When Revelations Go Bad

When Simon Owens tried out his Craig’s List social experiment, he was discreet and respectful enough to edit out names, phone numbers, and photographs out of the responses.

Unfortunately, as Andy Baio reports, Jason Fortuny (a blogger who I will not link to) conducted the same experiment, but published his unedited results to a public forum. They contained photos, contact information, and the like. As a result, many of the men who responded to Fortuny’s stunt have begged him to remove the entries. Fortuny has refused. Here then is the moral question: How many marriages, relationships, and professional lives will be uprooted because of Fortuny’s antics? Because Fortuny derives great pleasure in ruining people?

This is unconscionable and invasive. But it is also, unfortunately, well within the law. Unless the victims of this hoax might somehow prove that they were misled or coerced, or suffered considerable emotional distress, I cannot see any restitution here. Further, even if a prosecuting attorney obtains a protective order, what is to prevent the information posted by Fortuny from being disseminated or mirrored somewhere else?

My own policy with emails and comments is to keep any personal information conveyed to me along these lines private or, should someone post a public comment with this kind of information, I will replace the numerals with Xs after I have approved it and released it to the public. I do this out of courtesy to any and all individuals who may not understand the virulent nature of the Internet.

It is Fortuny’s ethics here which must come into question. The Internet has long been a place where people have trusted the confessional timbre of email, shooting off incredibly personal messages and information through IMs and messages. But sent to the wrong party or through the wrong conduits, an innocuous revelation or a step forward at intimacy might prove to have serious ramifications.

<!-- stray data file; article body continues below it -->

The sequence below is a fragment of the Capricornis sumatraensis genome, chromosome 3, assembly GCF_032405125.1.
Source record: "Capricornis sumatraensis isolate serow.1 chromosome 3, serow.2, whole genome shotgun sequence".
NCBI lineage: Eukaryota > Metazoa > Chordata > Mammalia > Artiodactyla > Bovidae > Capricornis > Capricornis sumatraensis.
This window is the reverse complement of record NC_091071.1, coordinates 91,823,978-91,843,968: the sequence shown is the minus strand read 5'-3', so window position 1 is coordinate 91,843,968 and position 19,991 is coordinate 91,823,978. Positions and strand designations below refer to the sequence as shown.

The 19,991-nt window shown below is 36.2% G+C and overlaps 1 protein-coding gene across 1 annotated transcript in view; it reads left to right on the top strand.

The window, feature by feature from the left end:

Someone was going to come along and do something along these lines, exposing the dark underbelly of this mostly amicable beast. But this may set an unfortunate precedent. Will Fortuny’s stunt apply to online journalism? Will personal information extend to the infamous Apple case?

I will be watching these results with interest and concern.

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4 Comments

  1. I’m saddened that what I predicted would happen actually did. Already, this case has broken up at least one marriage that I’ve heard about (an lj user). Just wait until google indexes that site, ti’ll get worse.

  2. here’s the incredible thing. he’s supposedly a very capable tech nerd, except it took 3 minutes to find out that his address is
    XXXXXX
    and his phone number is xxx-XXX-XXXX.
    what a moron.

    [EDITOR’S NOTE: Personal information removed.]

  3. Actually, what he did is illegal, as illegal as it would be for you to take private emails and publish them. There is an expectation of privacy, same as there is when I give my address and phone and other details to an online merchant.

    It’s this expectation of privacy that allows people to sue when you take pictures of them inside a public restroom, but not on the street.

    As a practical matter, you are correct, your emails and tons of other stuff sent via the Internet can and will be disseminated widely. But the minute that starts happening as a regular basis is the minute social networking sites (LJ, Facebook, etc.) and all blog commentary die for all but the young or stupid.

    And as a practical matter, why take down Jason’s perosnal info, like he’s trying to do? He clearly doesn’t respect anyone else’s wishes and is doing the opposite of someone who thinks he’s done something wrong (running to Tucker Max for advice).

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